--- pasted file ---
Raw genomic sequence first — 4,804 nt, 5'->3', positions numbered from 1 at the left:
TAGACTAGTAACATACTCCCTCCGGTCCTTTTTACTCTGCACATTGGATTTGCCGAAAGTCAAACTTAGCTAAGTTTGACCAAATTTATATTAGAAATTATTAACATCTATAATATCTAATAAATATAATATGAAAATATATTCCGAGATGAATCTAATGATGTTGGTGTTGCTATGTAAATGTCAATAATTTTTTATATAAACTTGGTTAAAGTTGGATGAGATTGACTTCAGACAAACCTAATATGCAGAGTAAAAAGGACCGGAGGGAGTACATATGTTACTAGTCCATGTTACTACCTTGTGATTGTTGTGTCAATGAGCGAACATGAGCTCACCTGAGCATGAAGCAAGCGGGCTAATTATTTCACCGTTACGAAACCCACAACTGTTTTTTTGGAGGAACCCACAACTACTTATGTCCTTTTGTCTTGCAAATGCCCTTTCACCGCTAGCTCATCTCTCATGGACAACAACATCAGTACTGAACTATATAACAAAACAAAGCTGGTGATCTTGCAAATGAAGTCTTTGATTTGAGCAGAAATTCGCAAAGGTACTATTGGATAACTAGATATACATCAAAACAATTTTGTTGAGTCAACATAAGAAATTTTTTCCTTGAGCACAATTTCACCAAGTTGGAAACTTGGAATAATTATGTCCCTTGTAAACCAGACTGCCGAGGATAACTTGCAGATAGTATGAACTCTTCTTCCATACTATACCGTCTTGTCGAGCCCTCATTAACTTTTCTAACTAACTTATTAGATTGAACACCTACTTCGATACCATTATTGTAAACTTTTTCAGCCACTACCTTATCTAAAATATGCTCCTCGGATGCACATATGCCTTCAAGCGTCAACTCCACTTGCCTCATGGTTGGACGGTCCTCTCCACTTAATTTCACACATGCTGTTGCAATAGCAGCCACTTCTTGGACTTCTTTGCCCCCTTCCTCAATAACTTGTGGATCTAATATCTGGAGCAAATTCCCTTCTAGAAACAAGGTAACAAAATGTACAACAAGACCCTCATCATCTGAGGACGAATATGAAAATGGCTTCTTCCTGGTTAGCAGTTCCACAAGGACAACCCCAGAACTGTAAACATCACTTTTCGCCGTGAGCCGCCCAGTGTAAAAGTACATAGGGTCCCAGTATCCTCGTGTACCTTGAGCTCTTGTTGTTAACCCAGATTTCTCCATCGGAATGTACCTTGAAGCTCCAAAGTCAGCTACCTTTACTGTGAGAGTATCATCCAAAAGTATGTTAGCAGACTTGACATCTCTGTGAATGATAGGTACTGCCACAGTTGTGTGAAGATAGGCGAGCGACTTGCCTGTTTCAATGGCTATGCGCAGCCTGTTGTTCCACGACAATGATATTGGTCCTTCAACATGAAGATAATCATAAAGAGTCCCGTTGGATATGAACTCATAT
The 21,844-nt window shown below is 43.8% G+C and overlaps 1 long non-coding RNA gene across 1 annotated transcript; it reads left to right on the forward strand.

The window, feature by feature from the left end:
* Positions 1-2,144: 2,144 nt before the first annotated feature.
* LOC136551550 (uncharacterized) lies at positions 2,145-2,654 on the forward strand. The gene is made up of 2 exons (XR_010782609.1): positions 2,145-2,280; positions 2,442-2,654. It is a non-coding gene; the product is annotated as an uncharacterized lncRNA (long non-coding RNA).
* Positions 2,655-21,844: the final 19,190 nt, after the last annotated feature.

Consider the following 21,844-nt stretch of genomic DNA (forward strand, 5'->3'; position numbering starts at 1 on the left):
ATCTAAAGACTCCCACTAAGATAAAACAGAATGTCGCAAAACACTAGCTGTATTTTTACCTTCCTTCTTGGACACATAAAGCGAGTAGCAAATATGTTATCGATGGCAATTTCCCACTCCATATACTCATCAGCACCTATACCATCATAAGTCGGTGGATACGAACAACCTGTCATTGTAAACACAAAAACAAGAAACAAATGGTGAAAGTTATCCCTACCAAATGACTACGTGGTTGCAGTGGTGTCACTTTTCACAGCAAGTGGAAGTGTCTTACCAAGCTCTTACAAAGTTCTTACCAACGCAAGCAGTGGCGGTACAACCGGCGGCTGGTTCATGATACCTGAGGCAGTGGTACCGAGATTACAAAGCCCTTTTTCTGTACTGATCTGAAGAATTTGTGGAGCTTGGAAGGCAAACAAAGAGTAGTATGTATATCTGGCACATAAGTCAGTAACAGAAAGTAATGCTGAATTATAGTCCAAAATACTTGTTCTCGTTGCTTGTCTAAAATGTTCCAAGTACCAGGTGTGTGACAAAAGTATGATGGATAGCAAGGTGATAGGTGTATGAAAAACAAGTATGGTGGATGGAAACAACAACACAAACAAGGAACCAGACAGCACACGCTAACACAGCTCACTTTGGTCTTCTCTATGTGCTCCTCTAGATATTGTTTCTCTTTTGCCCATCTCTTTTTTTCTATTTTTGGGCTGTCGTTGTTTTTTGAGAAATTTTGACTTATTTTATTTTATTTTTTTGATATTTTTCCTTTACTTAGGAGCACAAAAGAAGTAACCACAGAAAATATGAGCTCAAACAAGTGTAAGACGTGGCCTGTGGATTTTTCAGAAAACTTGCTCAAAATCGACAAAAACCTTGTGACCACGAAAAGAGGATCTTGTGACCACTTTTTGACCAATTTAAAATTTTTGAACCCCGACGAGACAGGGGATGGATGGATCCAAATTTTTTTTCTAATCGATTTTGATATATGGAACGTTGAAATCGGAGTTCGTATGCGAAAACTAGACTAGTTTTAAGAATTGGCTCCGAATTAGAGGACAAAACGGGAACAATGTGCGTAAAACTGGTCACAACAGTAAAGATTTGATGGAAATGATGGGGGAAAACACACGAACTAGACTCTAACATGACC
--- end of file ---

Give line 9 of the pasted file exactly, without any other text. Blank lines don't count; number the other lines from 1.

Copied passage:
ATCTAAAGACTCCCACTAAGATAAAACAGAATGTCGCAAAACACTAGCTGTATTTTTACCTTCCTTCTTGGACACATAAAGCGAGTAGCAAATATGTTATCGATGGCAATTTCCCACTCCATATACTCATCAGCACCTATACCATCATAAGTCGGTGGATACGAACAACCTGTCATTGTAAACACAAAAACAAGAAACAAATGGTGAAAGTTATCCCTACCAAATGACTACGTGGTTGCAGTGGTGTCACTTTTCACAGCAAGTGGAAGTGTCTTACCAAGCTCTTACAAAGTTCTTACCAACGCAAGCAGTGGCGGTACAACCGGCGGCTGGTTCATGATACCTGAGGCAGTGGTACCGAGATTACAAAGCCCTTTTTCTGTACTGATCTGAAGAATTTGTGGAGCTTGGAAGGCAAACAAAGAGTAGTATGTATATCTGGCACATAAGTCAGTAACAGAAAGTAATGCTGAATTATAGTCCAAAATACTTGTTCTCGTTGCTTGTCTAAAATGTTCCAAGTACCAGGTGTGTGACAAAAGTATGATGGATAGCAAGGTGATAGGTGTATGAAAAACAAGTATGGTGGATGGAAACAACAACACAAACAAGGAACCAGACAGCACACGCTAACACAGCTCACTTTGGTCTTCTCTATGTGCTCCTCTAGATATTGTTTCTCTTTTGCCCATCTCTTTTTTTCTATTTTTGGGCTGTCGTTGTTTTTTGAGAAATTTTGACTTATTTTATTTTATTTTTTTGATATTTTTCCTTTACTTAGGAGCACAAAAGAAGTAACCACAGAAAATATGAGCTCAAACAAGTGTAAGACGTGGCCTGTGGATTTTTCAGAAAACTTGCTCAAAATCGACAAAAACCTTGTGACCACGAAAAGAGGATCTTGTGACCACTTTTTGACCAATTTAAAATTTTTGAACCCCGACGAGACAGGGGATGGATGGATCCAAATTTTTTTTCTAATCGATTTTGATATATGGAACGTTGAAATCGGAGTTCGTATGCGAAAACTAGACTAGTTTTAAGAATTGGCTCCGAATTAGAGGACAAAACGGGAACAATGTGCGTAAAACTGGTCACAACAGTAAAGATTTGATGGAAATGATGGGGGAAAACACACGAACTAGACTCTAACATGACC